LOS ANGELES — Actor David McCallum, who became a teen heartthrob in the hit series “The Man From U.N.C.L.E.” in the 1960s and was the eccentric medical examiner in the popular “NCIS” 40 years later, has died. He was 90.

McCallum died Monday of natural causes surrounded by family at New York Presbyterian Hospital, CBS said in a statement.

“David was a gifted actor and author, and beloved by many around the world. He led an incredible life, and his legacy will forever live on through his family and the countless hours on film and television that will never go away,” said a statement from CBS.

Scottish-born McCallum had been doing well appearing in such films “A Night to Remember” (about the Titanic), “The Great Escape” and “The Greatest Story Ever Told” (as Judas). But it was “The Man From U.N.C.L.E.” that made the blond actor with the Beatlesque haircut a household name in the mid-‘60s.

The show, inspired by the popularity of the James Bond books and films, debuted in 1964. It starred Robert Vaughn as Napoleon Solo, an agent in a secretive, high-tech squad of crime fighters whose initials stood for United Network Command for Law and Enforcement. Despite the Cold War, the agency had an international staff, with McCallum as Illya Kuryakin, Solo’s Russian sidekick.

The role was relatively small at first, McCallum recalled, adding in a 1998 interview that “I’d never heard of the word ‘sidekick’ before.”

The show drew mixed reviews but eventually caught on, particularly with teenage girls attracted by McCallum’s good looks and enigmatic, intellectual character. By 1965, Illya was a full partner to Vaughn’s character and both stars were mobbed during personal appearances.

The series lasted until 1968. Vaughn and McCallum reunited in 1983 for a nostalgic TV movie, “The Return of the Man From U.N.C.L.E.,” in which the agents were lured out of retirement to save the world once more.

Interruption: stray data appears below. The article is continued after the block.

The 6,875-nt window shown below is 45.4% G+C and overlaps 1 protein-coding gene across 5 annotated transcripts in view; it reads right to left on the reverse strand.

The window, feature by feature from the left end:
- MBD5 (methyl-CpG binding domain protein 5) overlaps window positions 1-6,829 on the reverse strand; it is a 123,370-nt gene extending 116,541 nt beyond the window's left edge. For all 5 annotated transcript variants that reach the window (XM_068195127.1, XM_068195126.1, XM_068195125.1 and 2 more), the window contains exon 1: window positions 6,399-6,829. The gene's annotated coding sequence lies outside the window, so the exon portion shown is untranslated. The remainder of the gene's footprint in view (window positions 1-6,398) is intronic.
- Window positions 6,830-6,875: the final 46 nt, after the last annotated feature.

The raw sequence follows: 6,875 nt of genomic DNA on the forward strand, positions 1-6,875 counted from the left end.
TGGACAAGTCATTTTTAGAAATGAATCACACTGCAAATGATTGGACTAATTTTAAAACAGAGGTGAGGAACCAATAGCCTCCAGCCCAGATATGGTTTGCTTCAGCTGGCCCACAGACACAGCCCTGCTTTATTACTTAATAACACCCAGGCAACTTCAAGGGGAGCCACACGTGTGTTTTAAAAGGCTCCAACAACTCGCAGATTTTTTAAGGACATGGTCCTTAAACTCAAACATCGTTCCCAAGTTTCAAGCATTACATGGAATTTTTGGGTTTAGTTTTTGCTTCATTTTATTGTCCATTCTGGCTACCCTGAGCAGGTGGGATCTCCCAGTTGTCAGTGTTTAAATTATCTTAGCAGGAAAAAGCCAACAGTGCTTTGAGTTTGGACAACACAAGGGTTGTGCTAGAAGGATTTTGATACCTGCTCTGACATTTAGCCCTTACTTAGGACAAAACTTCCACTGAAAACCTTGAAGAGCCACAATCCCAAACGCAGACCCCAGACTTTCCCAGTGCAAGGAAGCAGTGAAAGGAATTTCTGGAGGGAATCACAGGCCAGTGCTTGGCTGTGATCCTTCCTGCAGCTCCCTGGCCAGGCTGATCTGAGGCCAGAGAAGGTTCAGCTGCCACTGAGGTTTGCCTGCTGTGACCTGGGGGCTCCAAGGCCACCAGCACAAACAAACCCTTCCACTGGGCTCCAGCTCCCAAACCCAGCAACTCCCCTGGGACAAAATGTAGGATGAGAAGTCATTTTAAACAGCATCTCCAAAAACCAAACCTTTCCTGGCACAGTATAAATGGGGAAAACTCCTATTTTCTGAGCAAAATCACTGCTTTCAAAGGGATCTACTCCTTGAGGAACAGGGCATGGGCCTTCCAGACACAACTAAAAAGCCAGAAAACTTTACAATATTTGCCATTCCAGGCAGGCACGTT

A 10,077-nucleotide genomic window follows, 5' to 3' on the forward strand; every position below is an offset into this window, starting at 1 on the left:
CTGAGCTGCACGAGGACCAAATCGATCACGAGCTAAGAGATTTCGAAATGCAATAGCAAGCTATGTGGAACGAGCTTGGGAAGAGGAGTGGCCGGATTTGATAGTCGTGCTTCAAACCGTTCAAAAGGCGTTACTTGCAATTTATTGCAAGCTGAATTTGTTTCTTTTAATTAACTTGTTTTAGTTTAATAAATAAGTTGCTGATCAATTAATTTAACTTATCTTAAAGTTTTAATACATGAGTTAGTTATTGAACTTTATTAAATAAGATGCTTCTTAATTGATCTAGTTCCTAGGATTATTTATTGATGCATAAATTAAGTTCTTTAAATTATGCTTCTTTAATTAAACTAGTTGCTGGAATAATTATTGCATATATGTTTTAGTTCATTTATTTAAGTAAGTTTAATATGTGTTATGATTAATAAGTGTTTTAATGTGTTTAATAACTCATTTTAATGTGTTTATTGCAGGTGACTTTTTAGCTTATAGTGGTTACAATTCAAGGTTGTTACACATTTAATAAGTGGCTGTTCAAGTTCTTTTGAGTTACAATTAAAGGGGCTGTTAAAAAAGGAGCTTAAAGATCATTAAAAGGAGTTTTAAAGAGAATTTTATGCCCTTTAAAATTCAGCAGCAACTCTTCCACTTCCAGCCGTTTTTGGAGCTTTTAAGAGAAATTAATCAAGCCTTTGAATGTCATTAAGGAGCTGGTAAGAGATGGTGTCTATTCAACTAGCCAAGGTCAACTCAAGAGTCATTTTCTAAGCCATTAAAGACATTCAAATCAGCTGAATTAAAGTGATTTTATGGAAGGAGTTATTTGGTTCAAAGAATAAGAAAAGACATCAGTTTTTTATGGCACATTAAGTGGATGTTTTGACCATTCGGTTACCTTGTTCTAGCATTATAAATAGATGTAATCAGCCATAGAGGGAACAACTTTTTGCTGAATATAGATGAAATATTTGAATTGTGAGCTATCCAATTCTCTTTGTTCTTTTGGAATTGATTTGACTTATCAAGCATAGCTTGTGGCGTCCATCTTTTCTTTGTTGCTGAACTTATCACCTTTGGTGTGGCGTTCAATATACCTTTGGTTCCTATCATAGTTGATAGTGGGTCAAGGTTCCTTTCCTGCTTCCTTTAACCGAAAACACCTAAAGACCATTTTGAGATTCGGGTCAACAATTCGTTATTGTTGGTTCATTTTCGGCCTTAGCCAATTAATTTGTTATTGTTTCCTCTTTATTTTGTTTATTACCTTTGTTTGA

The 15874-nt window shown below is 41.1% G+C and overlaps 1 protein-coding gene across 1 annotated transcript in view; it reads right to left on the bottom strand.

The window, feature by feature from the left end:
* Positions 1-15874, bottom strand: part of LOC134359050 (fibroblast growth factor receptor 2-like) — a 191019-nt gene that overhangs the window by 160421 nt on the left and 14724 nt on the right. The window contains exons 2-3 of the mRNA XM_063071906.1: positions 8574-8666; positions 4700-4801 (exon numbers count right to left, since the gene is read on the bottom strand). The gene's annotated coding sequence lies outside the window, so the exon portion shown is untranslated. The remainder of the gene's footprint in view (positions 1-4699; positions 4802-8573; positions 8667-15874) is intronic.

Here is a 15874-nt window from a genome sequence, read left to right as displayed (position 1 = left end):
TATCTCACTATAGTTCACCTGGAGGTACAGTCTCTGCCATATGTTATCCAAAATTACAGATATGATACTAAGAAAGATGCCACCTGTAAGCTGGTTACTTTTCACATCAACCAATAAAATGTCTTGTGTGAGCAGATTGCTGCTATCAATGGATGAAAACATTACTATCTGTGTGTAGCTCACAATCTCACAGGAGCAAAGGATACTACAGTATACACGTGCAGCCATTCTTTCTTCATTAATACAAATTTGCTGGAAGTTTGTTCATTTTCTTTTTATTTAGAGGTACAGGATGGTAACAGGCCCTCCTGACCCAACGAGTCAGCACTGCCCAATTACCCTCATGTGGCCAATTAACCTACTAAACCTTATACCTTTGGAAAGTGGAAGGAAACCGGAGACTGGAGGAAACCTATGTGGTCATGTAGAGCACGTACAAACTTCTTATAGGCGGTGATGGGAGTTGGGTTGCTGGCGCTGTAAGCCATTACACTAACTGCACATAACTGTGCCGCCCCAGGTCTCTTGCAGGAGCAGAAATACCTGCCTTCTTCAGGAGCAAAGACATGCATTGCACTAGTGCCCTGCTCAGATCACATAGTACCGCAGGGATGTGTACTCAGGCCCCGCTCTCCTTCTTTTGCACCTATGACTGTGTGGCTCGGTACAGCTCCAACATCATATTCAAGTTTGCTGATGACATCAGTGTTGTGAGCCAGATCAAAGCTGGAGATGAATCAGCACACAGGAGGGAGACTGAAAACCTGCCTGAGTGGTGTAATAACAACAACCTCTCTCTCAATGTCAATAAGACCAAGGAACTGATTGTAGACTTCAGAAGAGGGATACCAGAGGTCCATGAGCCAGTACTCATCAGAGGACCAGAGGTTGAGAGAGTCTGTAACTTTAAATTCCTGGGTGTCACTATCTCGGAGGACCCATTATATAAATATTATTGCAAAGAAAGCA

McCallum returned to television in 2003 in another series with an agency known by its initials — CBS’ “NCIS.” He played Dr. Donald “Ducky” Mallard, a bookish pathologist for the Naval Criminal Investigation Service, an agency handling crimes involving the Navy or the Marines. Mark Harmon played the NCIS boss.

McCallum said he thought Ducky, who sported glasses and a bow tie and had an eye for pretty women, “looked a little silly, but it was great fun to do.” He took the role seriously, too, spending time in the Los Angeles coroner’s office to gain insight into how autopsies are conducted.

Co-star Lauren Holly took to X, formerly Twitter, to mourn: “You were the kindest man. Thank you for being you.” The previously announced 20th anniversary “NCIS” marathon on Monday night will now include an “in memoriam” card in remembrance of McCallum.

Largely based in the U.S. from the 1960s onward, McCallum was a longtime American citizen, telling The Associated Press in 2003 that “I have always loved the freedom of this country and everything it stands for. And I live here, and I like to vote here.”

In 1963, McCallum was part of the large cast of “The Great Escape” and he and his wife, actor Jill Ireland, became friendly with Charles Bronson, also in the film. Ireland eventually fell in love with Bronson and she and McCallum divorced in 1967. She married Bronson in 1968.

“It all worked out fine,” McCallum said in 2009, “because soon after that I got together with Katherine (Carpenter, a former model) and we’ve been very happily married for 42 years.”

McCallum had three sons from his first marriage, Paul, Jason and Valentine, and a son and daughter from his second, Peter and Sophie. Jason died of an overdose.

“He was a true Renaissance man — he was fascinated by science and culture and would turn those passions into knowledge. For example, he was capable of conducting a symphony orchestra and (if needed) could actually perform an autopsy, based on his decades-long studies for his role on NCIS,” Peter McCallum said in a statement.

In 2007, when he was working on “NCIS,” McCallum told a reporter: “I’ve always felt the harder I work, the luckier I get. I believe in serendipitous things happening, but at the same time, dedicating yourself to what you do is the best way to get along in this life.”

Source: | This article originally belongs to Nbcnews.com

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